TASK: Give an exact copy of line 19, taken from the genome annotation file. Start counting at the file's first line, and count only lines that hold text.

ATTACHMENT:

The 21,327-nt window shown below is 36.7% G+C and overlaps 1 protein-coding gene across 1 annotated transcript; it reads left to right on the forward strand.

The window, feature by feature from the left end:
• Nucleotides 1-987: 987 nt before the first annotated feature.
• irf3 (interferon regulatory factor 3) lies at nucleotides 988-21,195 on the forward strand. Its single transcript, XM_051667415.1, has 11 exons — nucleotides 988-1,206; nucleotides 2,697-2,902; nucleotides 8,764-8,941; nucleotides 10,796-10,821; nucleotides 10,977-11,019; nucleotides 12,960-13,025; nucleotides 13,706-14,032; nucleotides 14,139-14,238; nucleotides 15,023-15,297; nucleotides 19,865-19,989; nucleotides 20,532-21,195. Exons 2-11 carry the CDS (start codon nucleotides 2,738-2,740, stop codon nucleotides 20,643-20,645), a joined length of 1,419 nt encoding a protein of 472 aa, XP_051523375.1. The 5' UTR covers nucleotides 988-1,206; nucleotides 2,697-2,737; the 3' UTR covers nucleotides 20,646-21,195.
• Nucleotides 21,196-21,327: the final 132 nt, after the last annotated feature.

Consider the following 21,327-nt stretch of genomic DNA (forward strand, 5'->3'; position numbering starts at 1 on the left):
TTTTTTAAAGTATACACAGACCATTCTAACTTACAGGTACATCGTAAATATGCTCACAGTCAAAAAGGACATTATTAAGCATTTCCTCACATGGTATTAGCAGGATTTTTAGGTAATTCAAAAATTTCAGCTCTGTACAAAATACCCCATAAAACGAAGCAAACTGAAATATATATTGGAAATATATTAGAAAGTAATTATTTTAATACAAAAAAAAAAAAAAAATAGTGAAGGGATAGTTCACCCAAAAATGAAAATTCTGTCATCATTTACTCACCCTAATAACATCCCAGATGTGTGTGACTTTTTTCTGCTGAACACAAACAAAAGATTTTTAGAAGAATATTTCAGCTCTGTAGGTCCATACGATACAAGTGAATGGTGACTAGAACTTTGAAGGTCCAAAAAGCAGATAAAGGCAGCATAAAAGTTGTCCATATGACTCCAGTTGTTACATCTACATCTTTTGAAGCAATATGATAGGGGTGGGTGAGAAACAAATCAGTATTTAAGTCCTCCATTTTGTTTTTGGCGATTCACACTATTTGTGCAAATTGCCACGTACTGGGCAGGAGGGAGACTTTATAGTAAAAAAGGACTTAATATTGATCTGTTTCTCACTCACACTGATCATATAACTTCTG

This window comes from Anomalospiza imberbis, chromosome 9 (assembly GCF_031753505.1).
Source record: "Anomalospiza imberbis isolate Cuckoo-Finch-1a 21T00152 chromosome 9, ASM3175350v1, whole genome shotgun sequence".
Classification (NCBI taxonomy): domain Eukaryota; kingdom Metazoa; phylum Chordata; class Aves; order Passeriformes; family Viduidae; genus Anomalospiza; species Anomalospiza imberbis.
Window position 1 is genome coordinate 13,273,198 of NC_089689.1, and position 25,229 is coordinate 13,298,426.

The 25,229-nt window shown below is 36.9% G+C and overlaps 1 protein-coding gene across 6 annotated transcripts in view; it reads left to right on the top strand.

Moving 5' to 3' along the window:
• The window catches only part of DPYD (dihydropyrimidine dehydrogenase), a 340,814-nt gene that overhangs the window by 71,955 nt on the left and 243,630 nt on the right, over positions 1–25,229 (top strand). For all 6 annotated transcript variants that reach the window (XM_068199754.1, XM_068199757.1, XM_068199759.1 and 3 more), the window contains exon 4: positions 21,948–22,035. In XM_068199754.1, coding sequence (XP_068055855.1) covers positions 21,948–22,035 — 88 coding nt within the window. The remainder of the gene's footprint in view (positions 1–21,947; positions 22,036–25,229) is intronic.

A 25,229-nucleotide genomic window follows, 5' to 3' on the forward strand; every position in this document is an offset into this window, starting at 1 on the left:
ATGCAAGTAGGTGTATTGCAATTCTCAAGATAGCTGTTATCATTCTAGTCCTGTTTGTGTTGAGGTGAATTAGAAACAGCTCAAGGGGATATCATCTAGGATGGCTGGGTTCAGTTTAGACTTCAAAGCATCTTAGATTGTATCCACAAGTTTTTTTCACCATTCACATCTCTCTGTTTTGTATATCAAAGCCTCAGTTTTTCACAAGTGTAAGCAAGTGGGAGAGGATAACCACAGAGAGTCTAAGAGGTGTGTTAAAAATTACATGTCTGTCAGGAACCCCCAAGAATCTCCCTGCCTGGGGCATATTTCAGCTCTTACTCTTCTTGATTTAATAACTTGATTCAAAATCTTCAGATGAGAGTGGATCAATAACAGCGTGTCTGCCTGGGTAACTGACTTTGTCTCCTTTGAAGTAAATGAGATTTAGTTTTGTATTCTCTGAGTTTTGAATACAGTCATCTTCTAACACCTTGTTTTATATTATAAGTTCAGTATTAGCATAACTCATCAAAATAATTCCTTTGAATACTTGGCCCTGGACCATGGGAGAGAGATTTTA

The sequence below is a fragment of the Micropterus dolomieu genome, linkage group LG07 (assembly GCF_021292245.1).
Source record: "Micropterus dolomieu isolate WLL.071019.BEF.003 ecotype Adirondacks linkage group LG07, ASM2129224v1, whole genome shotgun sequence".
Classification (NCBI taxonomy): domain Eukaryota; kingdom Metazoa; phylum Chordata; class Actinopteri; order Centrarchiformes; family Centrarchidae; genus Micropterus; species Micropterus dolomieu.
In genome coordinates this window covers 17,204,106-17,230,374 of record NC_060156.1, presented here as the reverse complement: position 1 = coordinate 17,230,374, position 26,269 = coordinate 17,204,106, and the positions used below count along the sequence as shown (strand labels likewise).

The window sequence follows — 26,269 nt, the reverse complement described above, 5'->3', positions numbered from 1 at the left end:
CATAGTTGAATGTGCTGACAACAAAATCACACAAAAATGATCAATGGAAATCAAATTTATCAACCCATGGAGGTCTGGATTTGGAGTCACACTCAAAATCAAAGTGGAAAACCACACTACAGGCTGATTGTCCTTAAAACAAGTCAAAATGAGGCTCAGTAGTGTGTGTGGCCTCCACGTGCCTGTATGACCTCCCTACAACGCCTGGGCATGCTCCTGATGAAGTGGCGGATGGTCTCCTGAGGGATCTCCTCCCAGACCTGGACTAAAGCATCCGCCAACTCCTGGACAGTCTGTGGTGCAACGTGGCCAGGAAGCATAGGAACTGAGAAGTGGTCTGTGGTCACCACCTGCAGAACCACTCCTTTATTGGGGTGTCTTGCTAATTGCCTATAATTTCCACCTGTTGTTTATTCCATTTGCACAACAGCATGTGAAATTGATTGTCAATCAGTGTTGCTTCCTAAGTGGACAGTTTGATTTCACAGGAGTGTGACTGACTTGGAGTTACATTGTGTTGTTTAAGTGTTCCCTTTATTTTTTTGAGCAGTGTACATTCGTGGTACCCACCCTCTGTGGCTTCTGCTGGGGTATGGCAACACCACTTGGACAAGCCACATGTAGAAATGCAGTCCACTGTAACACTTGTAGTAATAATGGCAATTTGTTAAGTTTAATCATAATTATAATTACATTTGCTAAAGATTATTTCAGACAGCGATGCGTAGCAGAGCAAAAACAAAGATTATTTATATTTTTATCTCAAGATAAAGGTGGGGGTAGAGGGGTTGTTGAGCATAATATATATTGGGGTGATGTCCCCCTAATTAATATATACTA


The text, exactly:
Classification (NCBI taxonomy): domain Eukaryota; kingdom Metazoa; phylum Chordata; class Actinopteri; order Centrarchiformes; family Centrarchidae; genus Micropterus; species Micropterus dolomieu.